At vigil, students discuss their experiences with mental health
A vigil held Tuesday evening on the Diag aimed to provide students with a forum to talk about how mental health is handled on campus.
About 15 students gathered in front of Hatcher Graduate Library for the vigil in response to the death of a student Monday night.
Word of the vigil was spread mainly through the anonymous social media app Yik Yak, which students on campus use frequently for everything from questions about campus life to posts about subjects of mental health.
At Tuesday’s vigil, students shared experiences of their own experiences with mental health, along with concerns over the stigma on campus surrounding depression and self-harm.
A common theme among students at the vigil was frustration with University of Michigan’s Counseling and Psychological Services, the on-campus resource for students seeking counseling services for anxiety and depression, as well as other mental health crises.
Engineering sophomore Jacqueline Malkin described a six-week waiting process from the time of her initial move to seek assistance to her first counseling appointment.
“Between when I signed the papers and when I got my initial consultation, it was three weeks,” Malkin said. “I didn’t get to see my psychologist for weekly counseling … for six weeks after I signed papers.”
LSA sophomore Karly Carson also expressed frustration with how her CAPS counselor helped her through her anxiety.
“She told me I had to stop thinking that way,” Carson said. “She told me, ‘You’re stressed out, we’re all stressed out, you need to get over it,’ basically.”
She added that University Health Service ultimately provided more assistance.
“I also used UHS, and they were a lot more helpful to me, as far as medication goes,” Carson said. “The psychologist I saw was very helpful. She helped me learn to … basically meditate, and just to calm down.”
1,130 individuals had signed an online petition as of Wednesday morning calling on the University to to increase mental health service.
Many students had suggestions during the vigil for alternatives to address campus mental health besides services like CAPS and UHS. Liz Zhang, Social Work and Public Health graduate student, said she believes the answer lies with the student body.
“CAPS can’t be the only answer. It is like the formal way of thinking about mental health,” Zhang said. “Overall, change needs to happen bottom-up, grassroots, to really change the culture.”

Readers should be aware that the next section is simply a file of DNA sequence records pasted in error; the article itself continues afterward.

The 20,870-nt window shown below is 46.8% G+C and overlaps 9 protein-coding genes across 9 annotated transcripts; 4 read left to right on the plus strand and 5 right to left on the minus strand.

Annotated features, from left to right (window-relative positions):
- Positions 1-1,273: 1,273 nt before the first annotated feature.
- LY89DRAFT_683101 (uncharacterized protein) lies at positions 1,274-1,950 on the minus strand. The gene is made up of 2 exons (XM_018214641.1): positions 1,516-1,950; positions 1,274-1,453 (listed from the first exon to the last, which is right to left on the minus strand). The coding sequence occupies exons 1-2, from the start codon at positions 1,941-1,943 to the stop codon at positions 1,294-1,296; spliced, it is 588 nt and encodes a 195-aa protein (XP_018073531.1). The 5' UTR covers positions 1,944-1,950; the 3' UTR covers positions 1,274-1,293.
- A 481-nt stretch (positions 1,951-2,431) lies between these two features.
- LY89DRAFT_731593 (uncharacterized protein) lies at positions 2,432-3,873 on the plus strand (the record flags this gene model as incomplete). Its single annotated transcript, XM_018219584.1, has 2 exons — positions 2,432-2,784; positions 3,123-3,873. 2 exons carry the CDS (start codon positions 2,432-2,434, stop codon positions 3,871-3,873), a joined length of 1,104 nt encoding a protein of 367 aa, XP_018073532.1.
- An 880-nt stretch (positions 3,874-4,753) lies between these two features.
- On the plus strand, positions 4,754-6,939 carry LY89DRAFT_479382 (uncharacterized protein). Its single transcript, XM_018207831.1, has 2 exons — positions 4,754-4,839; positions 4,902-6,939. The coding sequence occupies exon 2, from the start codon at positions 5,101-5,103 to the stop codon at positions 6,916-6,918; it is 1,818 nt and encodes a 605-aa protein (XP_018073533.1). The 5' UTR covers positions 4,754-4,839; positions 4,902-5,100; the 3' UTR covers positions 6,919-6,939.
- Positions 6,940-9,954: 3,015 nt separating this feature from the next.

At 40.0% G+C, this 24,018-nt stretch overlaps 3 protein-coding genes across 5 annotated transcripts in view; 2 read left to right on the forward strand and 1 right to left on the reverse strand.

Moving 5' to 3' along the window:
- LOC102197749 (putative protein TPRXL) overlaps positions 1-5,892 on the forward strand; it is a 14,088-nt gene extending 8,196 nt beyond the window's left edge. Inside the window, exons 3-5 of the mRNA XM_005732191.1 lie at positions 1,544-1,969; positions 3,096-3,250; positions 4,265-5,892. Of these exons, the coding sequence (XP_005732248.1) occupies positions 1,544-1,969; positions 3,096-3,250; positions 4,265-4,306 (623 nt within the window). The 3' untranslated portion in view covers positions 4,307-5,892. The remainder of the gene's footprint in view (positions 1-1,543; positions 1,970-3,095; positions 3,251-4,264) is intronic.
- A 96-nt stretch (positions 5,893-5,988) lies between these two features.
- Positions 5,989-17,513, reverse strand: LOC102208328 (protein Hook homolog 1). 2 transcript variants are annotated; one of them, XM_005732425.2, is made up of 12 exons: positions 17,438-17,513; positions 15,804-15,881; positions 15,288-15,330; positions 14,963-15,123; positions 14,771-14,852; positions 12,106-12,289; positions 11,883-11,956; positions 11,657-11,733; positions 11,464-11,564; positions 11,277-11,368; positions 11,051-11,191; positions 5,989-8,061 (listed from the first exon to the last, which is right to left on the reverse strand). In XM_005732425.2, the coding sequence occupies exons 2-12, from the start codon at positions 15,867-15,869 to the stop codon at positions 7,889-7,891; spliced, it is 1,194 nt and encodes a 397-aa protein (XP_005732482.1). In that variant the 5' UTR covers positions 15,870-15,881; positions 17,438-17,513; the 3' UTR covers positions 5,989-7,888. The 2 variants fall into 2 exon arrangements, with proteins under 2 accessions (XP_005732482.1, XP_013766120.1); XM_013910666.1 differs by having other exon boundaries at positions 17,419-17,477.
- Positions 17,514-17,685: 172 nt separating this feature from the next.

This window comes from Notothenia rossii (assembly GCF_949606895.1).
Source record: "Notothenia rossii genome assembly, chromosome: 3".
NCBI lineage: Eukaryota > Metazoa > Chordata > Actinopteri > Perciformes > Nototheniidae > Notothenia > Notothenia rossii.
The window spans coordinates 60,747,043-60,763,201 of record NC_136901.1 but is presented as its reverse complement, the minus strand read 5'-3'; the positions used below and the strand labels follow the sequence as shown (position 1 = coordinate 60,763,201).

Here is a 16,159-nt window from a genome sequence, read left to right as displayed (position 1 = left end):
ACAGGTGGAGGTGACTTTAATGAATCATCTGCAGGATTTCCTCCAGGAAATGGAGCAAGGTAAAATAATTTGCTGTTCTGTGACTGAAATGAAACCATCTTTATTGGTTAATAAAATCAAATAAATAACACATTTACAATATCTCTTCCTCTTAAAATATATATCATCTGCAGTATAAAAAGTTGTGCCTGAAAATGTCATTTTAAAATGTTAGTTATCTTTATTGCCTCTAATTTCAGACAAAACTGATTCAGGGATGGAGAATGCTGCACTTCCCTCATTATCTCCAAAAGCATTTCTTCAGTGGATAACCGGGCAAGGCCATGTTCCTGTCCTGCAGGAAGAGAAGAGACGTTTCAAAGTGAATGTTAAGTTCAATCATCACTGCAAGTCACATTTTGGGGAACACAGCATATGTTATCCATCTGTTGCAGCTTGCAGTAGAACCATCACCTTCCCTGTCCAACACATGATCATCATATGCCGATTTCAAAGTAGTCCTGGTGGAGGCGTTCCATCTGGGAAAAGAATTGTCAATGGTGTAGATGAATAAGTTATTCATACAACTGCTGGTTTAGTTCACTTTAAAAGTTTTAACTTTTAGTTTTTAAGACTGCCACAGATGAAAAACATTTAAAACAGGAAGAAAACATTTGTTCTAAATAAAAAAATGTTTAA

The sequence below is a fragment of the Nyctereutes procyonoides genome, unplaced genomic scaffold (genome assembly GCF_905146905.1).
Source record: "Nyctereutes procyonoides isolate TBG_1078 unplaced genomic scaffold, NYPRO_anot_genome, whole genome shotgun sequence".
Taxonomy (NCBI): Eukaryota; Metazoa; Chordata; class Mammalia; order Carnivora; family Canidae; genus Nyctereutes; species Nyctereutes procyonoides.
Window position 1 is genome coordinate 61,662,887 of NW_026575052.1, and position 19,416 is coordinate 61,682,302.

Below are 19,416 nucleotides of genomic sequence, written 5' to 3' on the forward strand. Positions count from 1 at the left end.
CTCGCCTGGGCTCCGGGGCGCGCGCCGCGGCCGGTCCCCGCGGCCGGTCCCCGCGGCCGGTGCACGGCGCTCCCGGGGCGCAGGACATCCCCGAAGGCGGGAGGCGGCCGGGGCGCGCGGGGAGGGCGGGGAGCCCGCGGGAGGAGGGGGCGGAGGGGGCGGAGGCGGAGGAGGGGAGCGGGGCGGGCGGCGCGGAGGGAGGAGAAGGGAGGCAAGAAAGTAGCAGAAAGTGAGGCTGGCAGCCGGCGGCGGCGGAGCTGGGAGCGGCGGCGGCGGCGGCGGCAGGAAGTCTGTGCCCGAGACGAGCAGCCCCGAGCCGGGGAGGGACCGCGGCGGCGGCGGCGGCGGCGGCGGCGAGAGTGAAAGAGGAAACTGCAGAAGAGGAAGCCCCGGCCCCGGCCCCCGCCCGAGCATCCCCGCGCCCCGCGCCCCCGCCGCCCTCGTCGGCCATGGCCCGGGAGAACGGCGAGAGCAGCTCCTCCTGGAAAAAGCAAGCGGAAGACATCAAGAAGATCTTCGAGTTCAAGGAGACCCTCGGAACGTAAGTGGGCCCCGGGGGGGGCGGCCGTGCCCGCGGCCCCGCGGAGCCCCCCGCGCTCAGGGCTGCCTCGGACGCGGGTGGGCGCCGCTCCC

Engineering sophomore Michael Oshatz echoed those sentiments.
“We need a culture here of caring,” Oshatz said. “We really need to stop being cutthroat with each other. We need to really realize that this is a huge university — people get lonely. It’s not an easy thing to do to change a culture like that, but it’s the only thing we can do, I think, is to change the way we look at each other.”
Dr. Todd Sevig, director of CAPS, wrote in an e-mail the Mental Health Service held extra hours Tuesday.
“Whenever a student dies, it's such a great loss to our community, and we need to support each other in extra ways,” Sevig wrote. “CAPS had additional walk in crisis counselors available today, and we are in the process of setting group support with Residence Education staff. We also have been consulting with others who are supporting students, including many staff, and fellow students. We want to do everything we can to fully enact our community of caring.”
CAPS is located on the 3rd floor of the Michigan Union, and is open to students from 8 a.m. to 7 p.m. Monday through Thursday, and 8 a.m. to 5 p.m. on Fridays. The urgent/crisis services are available 24/7 at 734-764-8312 (press 0). The website also directs students in need of immediate assistance to UM Psychiatric Emergency Services’ 24-hour helpline at 734-936-5900. CAPS further stresses that students in need of immediate assistance should call 911 or visit their local emergency room. Student leaders have also created the e-mail address firstname.lastname@example.org, which students can e-mail to access help and information about mental health.